The Daily Mail from Hagerstown, Maryland on August 9, 1939 · Page 6
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The Daily Mail from Hagerstown, Maryland · Page 6

Hagerstown, Maryland
Issue Date:
Wednesday, August 9, 1939
Page 6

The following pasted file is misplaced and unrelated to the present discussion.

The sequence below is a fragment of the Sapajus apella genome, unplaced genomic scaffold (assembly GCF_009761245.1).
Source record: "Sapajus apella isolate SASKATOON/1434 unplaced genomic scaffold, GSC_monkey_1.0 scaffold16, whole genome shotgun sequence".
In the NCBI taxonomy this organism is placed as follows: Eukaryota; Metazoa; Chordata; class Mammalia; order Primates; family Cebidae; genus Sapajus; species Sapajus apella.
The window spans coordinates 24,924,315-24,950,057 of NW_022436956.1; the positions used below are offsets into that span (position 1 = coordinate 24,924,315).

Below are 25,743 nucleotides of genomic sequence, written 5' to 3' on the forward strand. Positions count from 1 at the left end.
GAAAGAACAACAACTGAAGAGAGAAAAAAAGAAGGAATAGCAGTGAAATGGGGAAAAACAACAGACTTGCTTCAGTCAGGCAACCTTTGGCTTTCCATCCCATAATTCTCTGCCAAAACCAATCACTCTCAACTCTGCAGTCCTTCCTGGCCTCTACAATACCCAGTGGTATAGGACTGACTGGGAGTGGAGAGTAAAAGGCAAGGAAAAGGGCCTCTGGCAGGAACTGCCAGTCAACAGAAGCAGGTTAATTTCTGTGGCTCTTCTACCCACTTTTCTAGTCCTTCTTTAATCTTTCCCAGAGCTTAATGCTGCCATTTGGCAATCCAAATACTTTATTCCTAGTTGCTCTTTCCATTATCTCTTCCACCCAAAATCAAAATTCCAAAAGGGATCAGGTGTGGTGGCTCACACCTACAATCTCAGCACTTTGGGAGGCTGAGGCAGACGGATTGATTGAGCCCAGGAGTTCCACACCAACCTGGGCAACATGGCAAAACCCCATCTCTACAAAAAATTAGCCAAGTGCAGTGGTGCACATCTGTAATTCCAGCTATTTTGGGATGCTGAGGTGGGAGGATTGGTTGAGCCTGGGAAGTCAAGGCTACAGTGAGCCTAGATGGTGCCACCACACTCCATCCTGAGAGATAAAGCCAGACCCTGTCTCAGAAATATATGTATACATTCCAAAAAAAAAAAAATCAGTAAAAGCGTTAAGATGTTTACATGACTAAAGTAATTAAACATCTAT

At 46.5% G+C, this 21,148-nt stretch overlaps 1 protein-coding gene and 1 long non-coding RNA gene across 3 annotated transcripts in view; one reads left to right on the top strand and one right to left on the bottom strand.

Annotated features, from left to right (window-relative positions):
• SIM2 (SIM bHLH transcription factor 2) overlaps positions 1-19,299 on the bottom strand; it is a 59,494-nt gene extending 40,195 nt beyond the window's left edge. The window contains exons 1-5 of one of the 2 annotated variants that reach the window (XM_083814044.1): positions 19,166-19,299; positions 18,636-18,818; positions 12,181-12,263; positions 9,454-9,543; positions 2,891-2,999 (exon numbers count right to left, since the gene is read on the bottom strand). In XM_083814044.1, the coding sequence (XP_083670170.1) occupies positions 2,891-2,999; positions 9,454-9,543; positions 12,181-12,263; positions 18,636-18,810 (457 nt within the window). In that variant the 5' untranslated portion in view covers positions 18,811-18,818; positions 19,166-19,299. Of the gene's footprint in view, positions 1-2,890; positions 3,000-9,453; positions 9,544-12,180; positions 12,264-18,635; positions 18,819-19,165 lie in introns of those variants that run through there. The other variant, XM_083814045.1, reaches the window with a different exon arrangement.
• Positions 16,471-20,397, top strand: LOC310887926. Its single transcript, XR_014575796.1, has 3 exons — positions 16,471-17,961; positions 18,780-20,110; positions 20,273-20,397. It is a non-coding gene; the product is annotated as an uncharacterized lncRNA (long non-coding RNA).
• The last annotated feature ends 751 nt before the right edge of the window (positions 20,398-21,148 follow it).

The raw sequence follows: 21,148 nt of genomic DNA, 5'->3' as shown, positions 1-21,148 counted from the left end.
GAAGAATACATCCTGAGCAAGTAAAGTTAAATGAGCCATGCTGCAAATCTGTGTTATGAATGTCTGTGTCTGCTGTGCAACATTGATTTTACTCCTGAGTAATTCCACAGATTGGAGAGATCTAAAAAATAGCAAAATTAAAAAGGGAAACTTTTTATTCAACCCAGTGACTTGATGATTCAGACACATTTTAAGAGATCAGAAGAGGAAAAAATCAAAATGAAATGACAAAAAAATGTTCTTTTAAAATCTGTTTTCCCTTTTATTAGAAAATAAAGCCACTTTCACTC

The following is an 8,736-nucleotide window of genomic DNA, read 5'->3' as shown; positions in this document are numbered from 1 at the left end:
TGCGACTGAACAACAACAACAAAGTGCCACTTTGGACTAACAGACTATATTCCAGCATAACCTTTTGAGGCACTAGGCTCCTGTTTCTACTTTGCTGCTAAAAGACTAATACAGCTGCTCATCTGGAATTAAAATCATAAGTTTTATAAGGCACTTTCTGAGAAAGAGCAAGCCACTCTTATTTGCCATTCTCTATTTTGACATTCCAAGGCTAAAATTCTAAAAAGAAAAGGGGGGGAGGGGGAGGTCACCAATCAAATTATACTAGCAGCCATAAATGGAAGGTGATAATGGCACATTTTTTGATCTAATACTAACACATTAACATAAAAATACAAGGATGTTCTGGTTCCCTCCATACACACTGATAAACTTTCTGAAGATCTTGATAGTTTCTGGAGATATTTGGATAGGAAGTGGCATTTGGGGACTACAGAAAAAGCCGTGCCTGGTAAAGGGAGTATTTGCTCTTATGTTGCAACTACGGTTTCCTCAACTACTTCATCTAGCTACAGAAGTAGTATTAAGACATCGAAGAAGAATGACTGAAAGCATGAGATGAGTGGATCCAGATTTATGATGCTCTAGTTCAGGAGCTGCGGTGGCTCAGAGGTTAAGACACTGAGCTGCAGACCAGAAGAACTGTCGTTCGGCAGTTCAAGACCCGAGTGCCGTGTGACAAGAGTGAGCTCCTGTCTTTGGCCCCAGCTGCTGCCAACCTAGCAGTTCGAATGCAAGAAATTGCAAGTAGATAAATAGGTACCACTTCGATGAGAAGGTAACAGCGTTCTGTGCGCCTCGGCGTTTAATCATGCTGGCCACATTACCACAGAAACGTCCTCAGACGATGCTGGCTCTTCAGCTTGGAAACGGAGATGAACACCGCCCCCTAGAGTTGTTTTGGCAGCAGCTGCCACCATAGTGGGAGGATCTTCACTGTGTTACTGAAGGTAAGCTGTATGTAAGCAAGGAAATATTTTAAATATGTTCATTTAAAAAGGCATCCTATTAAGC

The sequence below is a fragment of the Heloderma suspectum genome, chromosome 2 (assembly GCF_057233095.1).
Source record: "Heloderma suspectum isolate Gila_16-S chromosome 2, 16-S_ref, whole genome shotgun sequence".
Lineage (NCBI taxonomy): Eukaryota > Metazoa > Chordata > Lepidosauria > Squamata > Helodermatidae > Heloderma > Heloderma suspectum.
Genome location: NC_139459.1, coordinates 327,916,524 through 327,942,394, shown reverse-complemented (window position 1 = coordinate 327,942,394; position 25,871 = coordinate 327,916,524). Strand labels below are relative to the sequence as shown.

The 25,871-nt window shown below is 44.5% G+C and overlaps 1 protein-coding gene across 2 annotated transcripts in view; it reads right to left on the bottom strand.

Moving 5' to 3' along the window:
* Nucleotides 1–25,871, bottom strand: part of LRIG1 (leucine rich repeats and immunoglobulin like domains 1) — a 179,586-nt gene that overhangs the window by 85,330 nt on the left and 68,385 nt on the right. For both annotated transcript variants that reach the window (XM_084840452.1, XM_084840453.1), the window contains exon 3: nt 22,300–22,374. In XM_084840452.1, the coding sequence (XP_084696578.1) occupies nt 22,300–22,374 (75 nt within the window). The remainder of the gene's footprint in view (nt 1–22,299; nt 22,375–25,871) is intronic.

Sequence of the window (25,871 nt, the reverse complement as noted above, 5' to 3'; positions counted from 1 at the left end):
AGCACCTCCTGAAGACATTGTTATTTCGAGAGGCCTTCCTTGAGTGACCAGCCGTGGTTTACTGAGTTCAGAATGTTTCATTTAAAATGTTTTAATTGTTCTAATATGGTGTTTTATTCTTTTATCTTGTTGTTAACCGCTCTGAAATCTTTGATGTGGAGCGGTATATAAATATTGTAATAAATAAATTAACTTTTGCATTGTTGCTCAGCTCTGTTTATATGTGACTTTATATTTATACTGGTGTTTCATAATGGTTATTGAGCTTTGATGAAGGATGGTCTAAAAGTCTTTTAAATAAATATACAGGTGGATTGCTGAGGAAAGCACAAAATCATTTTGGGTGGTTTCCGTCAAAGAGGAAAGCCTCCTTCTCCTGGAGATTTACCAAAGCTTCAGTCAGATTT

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SIX THE DAILY MAIL, HAGERSTOWN, MD., WEDNESDAY, AUGUST 9, 1939. (Establtahed ISIS) Published every evening: except Sunday by The Mail Publishing Company. 25 Summit Avenue, Hagerstown. Maryland. J. A. HAW KEN Editor National Advertising: Representatives: kft. Kuipers & Mahoney. Inc. New York. 1203 Graybar Building-; Chicago. 203 North Wabash Avenue; Atlanta, 1S01 Rhodes-Haverty Building: Dallas. 807 Southwestern Life Building:: Oklahoma City. 55S First Kational Building, Address all communications to The T>:iily Mail Editorial, Business or Circulation Department not to individuals. S. E. PHILLIPS...General Manager C. & P. Phone 104-105-106 Same numbers reach all departments Member Audit Bureau of Circulation SUBSCRIPTION RATES XA11 Subscription Rates Payable in Advance) Single Copy „..„„„.. .03 One Month -... .55 One fear (by carrier) 6.08 By Mail (Dp to Fourth Zone).. 6.0ft Fourth, Fifth and Sixth Zones. 8.56 i . Seventh and Eighth Zones 9:50 same that the stuff of one star is thousands of times heavier than in another. Reason for our doubting and disbelief is that our yardstick is not long enough, our scales limited to the diminsions of our little world. It does the mind good to reach into the realms of infinite space, where weights and speeds and distance have little relation to those we are familiar with. It may be that astronomy's main usefulness is to put man in his place and teach him that "the measure of a man'' is not that of the universe. MAKING GOLD Entered at the postoffice at Ha- perstown as 2nd class matter Dec. 12. 189S. MEMBER OP THE ASSOCIATES PRESS The Associated Press is exclusively entitled to tha use of publication of all news dispatches credited to it or not otherwise credited io this paper and also local news published therein. All rights of publication of sptcial dispatches nereis are also reserved. Thanks To Finland Secretary of the Treasury Morgenthau is sailing for Europe on the pleasantest of errands, namely, to thank little Finland ! for continuing to pay its obligations regularly while all the great powers are .in arrears. Finland alone did not regard the Hoover moratorium, nominally for a single year, as an ex-' cuse for stopping payment. The rest did. Interest to the United States as creditor no longer figures, for example, in, the British and French budgets and their debts to us are not calculated as liabilities in the striking of balance sheets. In these, as in other countries, all reference to the debts is shrugged off with the admonition to let sleeping debts lie. It is an exceedingly graceful gesture that Mr. Morgenthau, as '! head of our Treasury, is paying to the Finns. He will have things to tell them in the name of this country that will gladden them. While the visit is entira- ly devoid of political intent, such reports of his reception at Hel- singfors as find their way into the general European press— they will probably not be many —ought to occasion a little ear- burning in an era of intensive nationalism. Well, it always has been a rather difficult task for any of us to make gold. There is something about that very solid and substantial metal that makes it elusive—that is, to most of us. Some favored individuals, like, for an instance, J. P. Morgan, have no difficulty in chasing down the yellow dross whenever they feel the desire, but to most of us gold is like a firefly that invite:; to a chase which ends in mystification. So there will be no great disappointment as people read the declared fact that while the manufacture of gold is a very simple process it is a very costly one. That still leaves gold something much to be desired, because as a rule we desire most those things that are beyond reach. It seems that if you want to manufacture gold all you hare to do is to shoot a neutron into the nucleus of an atom of platinum and there you are! Gold! But first you have to catch your neutron. Now neutrons are common enough in th? world, but they are even more elusive than gold. And if you are going to shoot one into an atom of platinum, you must also have a million dollars' worth, of electric power. And after you have used your million dollars' worth of power all you get is half a cent's worth of gold. No smart business man would call that a profitable transaction notwithstanding the fact that many a smart man has chucked a million dollars into the hunt for gold and come out at the end with half a cent or thereabouts. Getting' Flighty BEYOND HUMAN MEASURES Man About Manhattan .._..•; By Gt0rgt T*cktr NEW YORK, Aug. 9.—The heai, * * * waves dropped across Harlem and j in Harlem, New York's vast and f.. - From the material in a dwarf star known as Wolf 147, if astronomers know what they are talking about, could be made a paperweight able to hold down the entire file of the Congressional Record. A cubic inch of it would weigh 9000 tons. Such stuff would be hard to handle. Dr. Gerard P. Kulper, of the University of Chicago, who reported about it to a conference oF astrophysicists in Paris, says thai nothing on earth could support a cubic inch of it. It would drop through earth and rock like white-hot bullet through butter. This sounds silly, but science is not silly. What makes it seem so is the limited range of ordinary human experience and the fact that our senses do not tell us the truth They tell us, for example, thai a table top is solid. But science knows that the essential matter contained in a table top is infinitesimal. Every invisible atom in the table top is a miniature solar system, mostly made up of empty space. Smash the atom and reduce it to its electrons and atomic nuclei and there is nearly nothing left. It is believed that these dwarf stare, eighteen of which have been discovered, are made up of smashed atoms. Nobody knows or can imagine how they got that way. Pull of these stars' gravity is so great that their flames are believed to b* only a few feet Wgh, though those of our sun leap half a million rr.Ues into space. All this eeetna incredible, yet it need not be so. The fault is in ourselves not the stars. We think of heaviness only In terms of things we can weigh and handle. We ac cept without question that gold is heavier than alnmtesm, air lighter than water. Essentially it Is the LADIES ON THE DIAMOND Columbia University has contributed its quota to the brain trusts of government, finance and politics. So who can say it is stepping out of character when it preps master minds for baseball, in its own right an industry of not unprofitable proportions? As the bleachers view its baseball coaching course, baseball is big enough to stand it if Columbia can. And since Columbia has learned to absorb baseball in its stride, what is extraordinary about Miss Lillian Spaulding's absorbing bit of baseball knowledge to be relayed to the future champs of Three Rivers, Michigan? Mips Spaulding is principal of the Ruth Hopping elementary school of Three Rivers. She is a baseball fan. Gabby Hartnett is her favorite player and the Chicago Cubs are her favorite team, this last an eccentricity which Easterners find more comprehensible after studying the box score of Michigan's Governor Dickinson's solo struggle against damnation, metropolitan brand. Women as coaches? Why not? In any case it seems to be a safe >ot that Miss Spaulding and her sisters in baseball couldn't know he had to cut down on his daily quota of six quarts of ice cream, so Bill Robinson barded a tram car for the cooling sands of California. Incidentally, a secondary reason for deserting the Harlem of which he is unofficial mayor was to nutter his flying feet in his next movie. "I used to eat six quarts of ice cream a day," the grinning, ebony- hue d Robinson explained just before he headed for Hollywood. "Now I eat only four. It isn't the doctor's orders. I'm in fine health, but I just fignured I should be moderate about everything." Robinson's breakfast is ice cream and hot biscuits. His lunch is ice cream. His dinner is ice cream and steak. It must be good for him because on. his 60th birthday recently he ran. backward for 60 i blocks down. Broadway and wasn't even winded, while a lot of us younger fellows ran forward the same distance with him were juf- fing like exhausted whales. sprawling negro colony, Robinson is both the popular hail-fellow-well- met and the generous benefactor to hundreds of his race. Over the years he has given vast sums of money to charities and as prizes to Harlem school children. So many people came calling to beg a few dollars that his wife ordered an eye hole for their front door—such as they used to have in speakeasies, so Bill could determine if it was really a needy person calling. And Bill knows all his Harlem people well enough to know if they really are in need. In between his dancing jobs, Bill once worked as a waiter. One day about SO years ago a man came into the restaurant and ordered oysters on the half shell. As he was preparing to serve them over tiie diner's shoulder, an oyster slipped off a shell and fell down the man's coat collar. j didn't notice the oyster slipping. i Well, the diner was Marty For- I kins, the theatrical manager, and | he has been directing the career ! of Robinson ever since. | * * * Bill says that was an exciting moment. Another he recalls with particular vividness was the night he was doing a dance on a Broadway stage and a rat, as big as a cat, crawled out onto the stage. Bill never missed a step in his rhythmic dancing and that calmness of mind probably prevented a panic among the women in the audience. Bill danced over to the wings, whispered to a stage hand to hand him a club used backstage to tighten ropes that pulled up the curtains. With club in hand, Bill danced back to the center of the stage and whanged the rat over tlie head, killing him instantly. He is a,lso a man who believes in dreams and he should. He frequently dreams about a new dance step, awakens in the middle of the night and gets up then and there and perfects the step he has been dreaming about. Did you ever see a dream, walking? Bill sees 'em dancing. Bill quickly apologized, saying that he was thinking of a, new dance step he had devised that he THINGS OF THE SOIL By DAN VAN GORDER Questions ol lawns, gardens, poultry, livestock, orcharding nnrt general "farming aro discussed In this department. Headers have h«re access to the information and advice furnished by our agricultural editor. Inquiries oa all phases ot soils and crops -will be answered by return mail. Address letters to Tb« Mall Information Bureau. Van Gorder Service, Inc.. "Washington, D. C. Jimmy Foxx of the Red Sox has hit 11 home rnus with the bases league full clurins career. his major Sunburn Itching Relieves the itching, stinging misery of sunburn and other hot- weather discomforts. PENETRO Washington Daybook ••By Preston Grover —• WASHINGTON, Aug. 9. — Congress has passed up one of its last opportunities to determine whether the army's "Dreyfus case" will go into history without a conclusive investigation. The "Dreyfus case" is that oC Oberlin M. Carter, one-time captain of engineers, top-ranking man in his class at West Point. In pre- Spanish war days he was engineer of a harbor improvement project at Savannah, Ga., out of which grew a scandal and a court martial that sent him to imprisonment in Leavenworth. He was tried in 1S9S. Scarcely a year has passed since that he has not pressed a case in court, or, more recently, in Congress to have that stain removed from his record. It never has been. The rush of the final hours of Congress made it impossible to take up the bill which, year after year, has been introduced to clear Carter's record. It will be investigated another summer and hearings will be held again, perhaps next winter. But meantime, Carter is getting older —he's in his eighties. The story really begins at West Point, Carter was No. 1 in his class and set a record for scholarship and attainment which his friends say surpassed that of Robert E. Lee. Second in the class under Carter was George Goethals, who later rose to fame as the builder of the Tanama canal. * * * Harnessed The Tides They were always .friends and, to the last, General Goethals, never questioned Carter's integrity. But others did. Carter and others have testified that army associates, jealous of his pre-eminence as an engineer, set out to ruin him. Although only a captain he was put in charge of the huge works at Savannah. He devised a plan for laying artificial dykes through which the tides would course and wash the harbor deep enough for heavy traffic. He was commended at home and decorated abroad. Ultimately he turned over the project to other officers and was given the distinguished honor of appointment as U. S. military at tache with the embassy at London He returned from there with his name under a cloud, for officers a Savannah had charged him with conspiring 1 with his wealthy fath in-law and with contractors to de fraud the government of large sums of money. ' They alleged that, while en since at Savannah, he had approved pay ment.s to contractors for inferio rock and brush mattresses when superior material had been specified. The contractors had already created a bad atmosphere in Savannah by assertodly chiseling nn contracts for the. immense qunnti-j more than SS.OOO,(H»0,000 has bc^n j ties of bound brush cut from the countryside for the harbor work. And Carter himself, financed by his falher-n-law's money, had cut a social pwnth which made him the rmy officers, began just as the Spanish-American war was breakup out. It lasted six months. Carer was found guilty on a small lumber of the numerous detailed barges. The verdict was passed ip to President McKinley for approval. Weeks of delay followed. Vn election campaign was coming on and the Carter case had been a sensation. The President had a special investigation made before ie acted. It had been asserted and lenied that final approval of the onviction was dictated by Mark Hanna, McKinley's political men- or, as being politically the most expedient course. In any event, the conviction was approved by the President. Carter, dismissed from the army, served iis sentence. His standing as an ingineer had not been forgotten and soon he was receiving big fees. All those, together with wealth received from his father-in-law, he ias spent in the vain at temp I to wipe the blot off his re;ord. Army authorities, standing by the court martial, have opposed him. Various courts and investigators, as well as congressional committees, have asserted or implied his innocence of any conspiracy of fraud, but still the record stands. ess about the game Browns and the Phils. than the THE GAS TAX BOOM According to the United States Bureau of Public Roads, American motorists last year paid a total of ?7G6,853,000 in gasoline taxes \ collected by the various states. This is the amount paid the states alone. It does not include the federal levy. Oregon imposed the first tax on 5 asoline in 1 !»!!>. Since that time JUST FOLKS By EDGAR A. GUEST OWNERSHIP T said: I'll have them for my own, The finest climbing roses grown, I planted a wisteria vine And proudly spoke of it as mine. But there they bloomed along my wall, A patch of beauty, free for all! Now what is ownership? thought I The right to pay for what I buy; The right to plant and feed anr rake, To plan the garden that I make; To choose its tenants, shrub and vine And proudly speak of them as mine But does not every passer-by As much enjoy their charms, as I Then how can that which all can see Belong exclusively to me? What Is Your News I. Q.? By The AP Feature Service Each question counts 20. A score of 60 ,'s /air, 50, good. 1. Dorm Fendler (above) of Rye, N. Y. f was telephoning:, 'Tm all riglit, mom." Why? 2. How did Democratic Chairman Farley and Republican Chairman Hamilton recently find .themselves in the same boat? 3. Will Britain, TJ. S. or Russia void a treaty with Japan in January? 4. Name the new .congressional measure which limits political activity of federal em- ployes. 5. The World Alliance of Baptists selected a member of an old American family for its president. True or false? (Answers on Page 8) STILL CONFISCATED Federal Investigator Charles E Cushwa reported yesterday the confiscation of a 120 gallon still a large qnanity of mash and othci liquor making equipment in the Mt. Briar section. An early arrest is expected. Feeds for Molting Hens One of the most important questions in every poultry owner's annual round of tasks, particularly during the next two months, is— What rations do laying hens need while they are passing through their molting season? A simple but vital principle rules with poultry, as with all other forms of life, that their bodies are nourished and all their functions sustained through the feed and drink they consume. Eggs are formed only from these materials; bone, muscle, blood and nerve are fed in this manner; and it must not be overlooked that the hen grows her new annual dress o£ feathers solely from the elements supplied in her feed and drink. What occurs if proper feather- building feeds are not furnished during the molting season? Does the hen fail to grow feathers? Does she continue to wear her old dress for another year? The answers to these questions reveal one of the reasons why improperly cared- for flocks often go through fall and winter months producing few eggs, victims of many seasonal disease outbreaks. Unless molting hens are supplied with a well balanced mash and grain ration with plenty of green feed and fresh water, they naturally draw needed materials from their own bodies to supply the deficiencies to build new feathers. Thus, they enter the fall laying period greatly weakened and usually under weight. In other words, feathers are produced either through wise and proper feeding or at the expense of the hen's physical well being. A good laying mash should be continued through the summer from the spring laying season, balanced with a liberal grain ration, the latter preferably consisting of two parts yellow corn, one part wheat and one part oats. If they take on too much weight, the corn may be reduced to one part in the grain ration. OC course, the molting period mash, like that for the heavy laying months, should cont-.ii- a liberal percentage of proteins and minerals, for it is from the protein elements that a large partion of th-feather-building materials is obtained. If the birds are losing weight during this period, they may be fed a mixture of equal parts of yellow corn meal, rolled oats and condensed milk at noon. Too, milk may be included liberally in dry form in, the mash. In almost all cases loss of weight during the molting season, especially when new feathers are appearing, is evidence that the hen is drawing on her normal bodily stores of fats and proteins and her daily rations should be stepped up at once. The wise poultryman usually Includes cod-liver oil in the molting hen's mash to insure adequate assimilation of her feed, particularly the lime. Yellow corn is stressed in the entire poultry ration because it contains the valuable vitamin A which is lacking in white corn. Green feed, whether made available on the range or by feeding kale, lettuce, cabbage leaves, alfalfa or clover clippings in confinement, is an essential part of the ration through the molting season as well as nrouud the entire year. REMEMBER August Clearance Sale Now Going On BENTZ & DUNN North Potomac Street Tlior«'« A KELVINATOR WATER COOLER To Suit Tour Needs Bohman-Warne' Inc. Phone 85—35 West Franklin St. CLOTHING for men and women ... on EASY CREDIT TERMS PEOPLE'S 67 w - w * ih STORE Street LOAN S Jf yon need money Tor ft nsfful put- jiose come In nnd consult the Hagerstown Industrial Savings & Loan Co. 49 N. Jonathan St.—Phone 250 TODAY'S CROSS WORD PUZZLE How to Cull Laying Hens From now until winter every poultry owner should pursue a program of close cull hi g in order to remove from the floclc all hens not profitably productive. Full directions for detecting "hoarder" hens are furnished in simple form in our poultry cullilng guide. Merely send the Agricultural Editor a 3-eent stnmp with your request for this useful and timely informal ion. Too. if yon hnve any poultry questions to nsk, include them with your letter. ACROSS 1. Ethereal salt 6. Beasts 13. Steeple 14. Income 15. Formal procession 17. Act of holding IS. Genus of fresh-water ducka 19. Perform 21. Withered 22. Pleasure excursion 23. Limb 25. Donkey 2ti. Small pop used In coif 27. Exist 28. English school 31. Oil: sulTlx 22. ratio 33. Hewing tool 34. Paid public announcement 35. Sh;ij>o 3S. P.-iKt 39. Former Pr<v- pino idcnt's nick- !i2. Nearer tinmo Fvi. Feminine name <n. Spoil 5fi. Deputy ^2. Sunken fcnco 57. Compositions 44. Gofldes.s of for six discord 53. Sand hills: 45. Maltreat English Solution of Yesterday's Puzzle 43. Among ^ ^ s '' ird " 10 BO. ilnhopany DOWN 1. Kind of iispd for mukinc: cortl.iRi?, shoes, baskets, and paper 2. Do? of a cor- 1.1 in brood 3. Lonp abusive speech 4. Obliterate 5. Color ' 6. English Jetter 7. Meshed fabric 8. Patron saint of lawyers 9. First word ol the handwriting: on tho wall 10. Froi? or to&d 11. Knticcs 12. Ovules 16. Kind of che««« 20. Alternative 24. Myself 27. Tuno 2D. Largest rlvtr In Scotland SO. Draft animal 22. Kalian river 34. City In Tex*i 3, r >. Abandons 36. In botany, a shrub "7. Mother 35. Judges' court bench 30. Ascended 40. Companions 41. Over •4H. Exclamation 44. Funeral oration 46. Common con. dimcnt 47. Great Lake r>t. Insect 53. Boy 5.x Like NAME STREET OR ROUTE POSTOFFICE STATE Address letter to the DAILY MAIL Agricultural Editor, Box 152S, Washington, D. C. /3 22 So 42 2o 1 33 21 33 DICK TRACY —BRAIN FEVER Mark Hanna Involved j The trial, before a tribunal of taken in by the various units of government, state and federal, through levies on motor fuel. Well may the motorists wonder ! envy of some of hi? fellow officers. i * * * whether the end is in sight or whether this particular form of taxation is destined to become increasingly onerous. The ideal thing would be a thorough recasting of the nation's entire fiscal structure with a view to equitable apportionment of the tax burden. Until that is done, gasoline probably will continue to be an attractive object for the conscienceless and never-satisfied political spenders. YET THE COAT MAO A BURM IK UBFT POCK&T HA/ WTBRE X ABOUT COAT- SLOWLY, A SEBR1M& OP HRB SEEMS TO EMVBL.OP TE«5S' -SENSES. HER HEART POUNDS WITH A AUTOMATICALLY, AS \F DRAWN THERE BY A M\£HTY MAGNET E<SS HMOS HERSEUF IN THE MURDER ROON\-PAOM<^ THE VERY BED IN WHICH MARGOT DIED.' HOUOS HER THERE.